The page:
DETROIT (AP) — Detroit presented its first full road map for climbing out of bankruptcy Friday, outlining an elaborate plan to restructure $18 billion in debt, demolish thousands of blighted homes and invest in the broken-down infrastructure that has made the city a symbol of urban decay.
If approved by a judge, the sweeping proposal would mean sharply reduced payments to some retirees and creditors. Pension holders could expect to get 70 percent to 90 percent of what they are owned, while many banks would receive as little as 20 percent.
The plan, which is sure to be the subject of court challenges, envisions a leaner, cleaner and safer Motor City after financial burdens are lifted.
“There is still much work in front of all of us to continue the recovery from a decades-long downward spiral,” state-appointed manager Kevyn Orr said in a statement.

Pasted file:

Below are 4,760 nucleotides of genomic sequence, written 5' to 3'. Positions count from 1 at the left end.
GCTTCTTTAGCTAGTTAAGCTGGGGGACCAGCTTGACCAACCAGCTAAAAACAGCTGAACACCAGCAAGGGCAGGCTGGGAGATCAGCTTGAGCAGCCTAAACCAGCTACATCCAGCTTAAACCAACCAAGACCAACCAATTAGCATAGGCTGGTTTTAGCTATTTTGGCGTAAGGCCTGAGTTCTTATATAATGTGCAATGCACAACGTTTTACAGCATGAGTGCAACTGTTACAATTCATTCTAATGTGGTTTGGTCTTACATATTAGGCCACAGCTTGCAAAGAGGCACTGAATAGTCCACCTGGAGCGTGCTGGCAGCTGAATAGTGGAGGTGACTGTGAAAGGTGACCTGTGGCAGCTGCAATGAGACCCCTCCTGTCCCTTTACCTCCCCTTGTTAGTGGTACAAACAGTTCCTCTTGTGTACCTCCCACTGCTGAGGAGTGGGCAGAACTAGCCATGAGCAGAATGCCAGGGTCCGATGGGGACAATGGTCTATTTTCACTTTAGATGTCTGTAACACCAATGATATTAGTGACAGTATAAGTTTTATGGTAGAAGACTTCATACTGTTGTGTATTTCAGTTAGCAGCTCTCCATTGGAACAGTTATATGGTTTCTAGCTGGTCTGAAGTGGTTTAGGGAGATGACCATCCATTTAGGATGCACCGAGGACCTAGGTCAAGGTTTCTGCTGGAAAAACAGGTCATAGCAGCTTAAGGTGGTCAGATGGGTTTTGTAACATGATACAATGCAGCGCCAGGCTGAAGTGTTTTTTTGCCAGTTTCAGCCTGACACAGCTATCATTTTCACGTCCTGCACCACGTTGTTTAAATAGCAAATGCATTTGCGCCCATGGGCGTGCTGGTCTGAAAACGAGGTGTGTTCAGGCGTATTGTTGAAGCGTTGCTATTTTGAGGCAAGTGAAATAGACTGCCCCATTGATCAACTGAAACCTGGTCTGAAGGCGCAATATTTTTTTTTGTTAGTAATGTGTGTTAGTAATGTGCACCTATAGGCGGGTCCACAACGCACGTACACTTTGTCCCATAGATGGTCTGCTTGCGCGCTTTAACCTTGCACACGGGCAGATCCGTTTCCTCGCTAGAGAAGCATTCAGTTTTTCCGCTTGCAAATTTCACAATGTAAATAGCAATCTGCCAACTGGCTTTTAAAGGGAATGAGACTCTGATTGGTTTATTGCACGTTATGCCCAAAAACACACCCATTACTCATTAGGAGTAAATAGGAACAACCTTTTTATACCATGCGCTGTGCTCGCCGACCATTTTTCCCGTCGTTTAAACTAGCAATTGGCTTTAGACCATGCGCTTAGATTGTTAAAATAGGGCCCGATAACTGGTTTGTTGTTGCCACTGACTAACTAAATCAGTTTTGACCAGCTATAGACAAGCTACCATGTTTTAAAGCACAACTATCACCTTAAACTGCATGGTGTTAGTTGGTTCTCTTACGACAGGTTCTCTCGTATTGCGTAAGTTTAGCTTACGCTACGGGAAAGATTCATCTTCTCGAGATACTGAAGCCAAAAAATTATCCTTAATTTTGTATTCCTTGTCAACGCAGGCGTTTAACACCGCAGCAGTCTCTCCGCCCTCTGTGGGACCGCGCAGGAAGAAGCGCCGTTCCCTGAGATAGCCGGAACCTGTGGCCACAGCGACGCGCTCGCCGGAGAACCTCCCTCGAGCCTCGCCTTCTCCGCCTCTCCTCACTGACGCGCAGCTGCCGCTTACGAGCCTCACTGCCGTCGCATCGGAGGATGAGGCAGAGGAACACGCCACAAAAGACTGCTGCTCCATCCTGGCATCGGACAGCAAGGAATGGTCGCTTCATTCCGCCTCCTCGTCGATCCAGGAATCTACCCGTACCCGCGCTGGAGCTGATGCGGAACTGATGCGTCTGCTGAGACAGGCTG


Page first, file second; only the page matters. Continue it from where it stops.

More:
Orr’s so-called plan of adjustment “provides the best path forward for all parties to resolve their respective issues and for Detroit to become once again a city in which people want to invest, live and work.”
The state is focused “on protecting and minimizing the impact on retirees, especially those on fixed, limited incomes,” Gov. Rick Snyder said, as well as “restoring and improving essential services ... and building a foundation for the city’s long-term financial stability and economic growth.”
The governor called the plan “a critical step forward.” But it leaves unanswered many questions, including whether creditors and labor unions will accept the deal or fight it, and how long that process might take.
The package calls for awarding police and fire retirees at least 90 percent of their pension after eliminating cost-of-living allowances. Other retirees would receive at least 70 percent.
It still doesn’t seem fair to Janice Pegg, 67, who receives the pension left by her husband, Victor, a Detroit police officer who died two years ago.